However, pensioners shouldn’t have their energy cut off between October and March, and people with severe financial difficulties will not be disconnected by Britain’s largest energy suppliers. So, if you’re struggling, get in touch with your energy provider. You can also look to apply for government benefits such as the Fuel Direct Scheme or the Winter Fuel Payment Scheme that you may be eligible for if you’re struggling with your energy bills. 

Why does insulating your house reduce energy bills?

When installed correctly, insulation retains heat in your home and prevents it from escaping outside. Therefore, your home will be warmer, and you won’t need to spend as much money on heating your home throughout the colder months of the year. 

To reduce your energy bills, you should insulate your walls, floors, and attic space. What’s more, because heat rises, insulating your roof is particularly important to keep warm air inside your home during the cold seasons. Proper insulation will also seal air leaks and insulate ducts, ensuring that the warm air inside your home doesn’t have any route of escape.

Although savings vary from property to property, correctly installed cavity wall insulation can save the average homeowner up to 15% on heating costs. So, while it might seem like a significant upfront expense, insulating your home correctly is an excellent way of saving money in the long run and will help you keep your energy bills under control. 

How do solar panels reduce energy bills?

Installing solar panels reduces your dependency on the grid and is an environmentally-friendly way of accessing energy. Solar panels enable you to capture energy for the sun before using it to power your home. Aside from the cost of installation, solar energy is free, which provides significant savings when compared to the cost of powering your home from the grid. 

In 2020, the government launched the smart export guarantee (SEG) scheme that enables homeowners to essentially sell unused electricity to the grid. So, not only can you save money on your energy bills by installing solar panels, you can actually earn money by supplying the grid with electricity. Although SEG tariffs vary considerably, you can earn up to £110 per year for any excess energy that you generate. 

When you add this figure to the £400 that solar panels typically save homeowners each year, it’s not uncommon for you to save upwards of £500 per year on your energy bills when you install solar panels at home. So, if you have some savings and can afford to add them to your property, solar panels can be an excellent way of slashing your energy bills.

Can I get help with my energy bills?

If you’re struggling financially, you can get help with your energy bills. One way is to apply for a council tax rebate, which sees the council return up to £150 to help you cover your bills. This is available to people who have a home that is in council tax bands A to D. 

The UK government also has several benefit schemes that you can apply for, depending on your financial circumstances. For instance, you might be eligible for the Warm Home Discount Scheme or the Winter Fuel Payment benefit. You can apply for both of these benefits online, and the government will take into consideration your personal finances before approving you for the benefit.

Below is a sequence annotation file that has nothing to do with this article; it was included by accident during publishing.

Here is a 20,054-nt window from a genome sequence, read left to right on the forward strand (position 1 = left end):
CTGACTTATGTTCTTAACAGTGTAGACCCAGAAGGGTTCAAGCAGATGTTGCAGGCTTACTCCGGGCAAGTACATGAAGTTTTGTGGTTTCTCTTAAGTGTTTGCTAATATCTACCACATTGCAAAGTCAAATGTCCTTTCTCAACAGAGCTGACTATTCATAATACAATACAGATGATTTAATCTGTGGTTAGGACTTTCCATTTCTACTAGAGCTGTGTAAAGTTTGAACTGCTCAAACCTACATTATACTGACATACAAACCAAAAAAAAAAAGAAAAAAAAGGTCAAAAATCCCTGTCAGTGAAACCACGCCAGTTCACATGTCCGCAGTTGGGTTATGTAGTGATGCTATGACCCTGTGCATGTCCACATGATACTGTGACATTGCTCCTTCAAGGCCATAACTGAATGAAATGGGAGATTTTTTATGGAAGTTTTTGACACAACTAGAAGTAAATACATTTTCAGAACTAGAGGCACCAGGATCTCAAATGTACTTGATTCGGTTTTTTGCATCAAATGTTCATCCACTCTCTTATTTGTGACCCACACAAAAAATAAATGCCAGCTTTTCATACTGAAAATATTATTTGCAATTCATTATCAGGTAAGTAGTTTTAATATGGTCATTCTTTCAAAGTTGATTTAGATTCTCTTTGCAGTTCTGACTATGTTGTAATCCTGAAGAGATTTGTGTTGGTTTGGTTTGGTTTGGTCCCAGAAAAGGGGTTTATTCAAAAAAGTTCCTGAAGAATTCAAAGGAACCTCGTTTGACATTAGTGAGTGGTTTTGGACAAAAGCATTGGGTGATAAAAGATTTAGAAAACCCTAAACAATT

During the winter months, you can also apply for cold weather payments that become available when the weather drops below a specific temperature each year. Cold weather payments are only available to certain people who already received government support, but it’s worthwhile checking your eligibility if you’re struggling to meet your repayments. 

How to read energy bills?

Your energy bills contain a lot of information, so making sense of them is far from straightforward. Thankfully, the energy regulator Ofgem stipulates what suppliers must include on energy bills, ensuring consistency from bill to bill. 

You will find the name of your tariff, details of cheaper tariffs, how much energy you have used, contact details, and the relevant contact details of your supplier. The information expressed on your bill is designed to help you and make it easier for you to switch suppliers if you choose to do so. 

If you have any questions about or issues with the information on your bill, you can contact Ofgem directly. Given that so many people struggle to make sense of the information that is listed on bills and other official documents, the fact that you can contact a regulatory body to assist you is good to know. 

Key Takeaways

It’s impossible to understate the importance of your personal finances. They influence all aspects of your life, from the work that you do to the holidays that you take. Your financial situation dictates the lifestyle that you can lead now, as well as the life you hope to lead during your retirement. Therefore, it’s paramount that you develop a plan and stay in control of your personal finances.Tracking your personal finances is also imperative. Creating and maintaining a budget is the best way to do this, and tracking and recording your expenses along the way will illustrate how you’re doing. Given that there are so many aspects of your personal finances, developing a system to manage and monitor them couldn’t be more important.So, start with a budget and commit to tracking all aspects of your personal finances going forward. You will find that you’re more able to meet your personal and financial goals and less likely to fall into tough times. While it might seem daunting at first, once you develop a system, you will find it easy to manage and track your personal finances.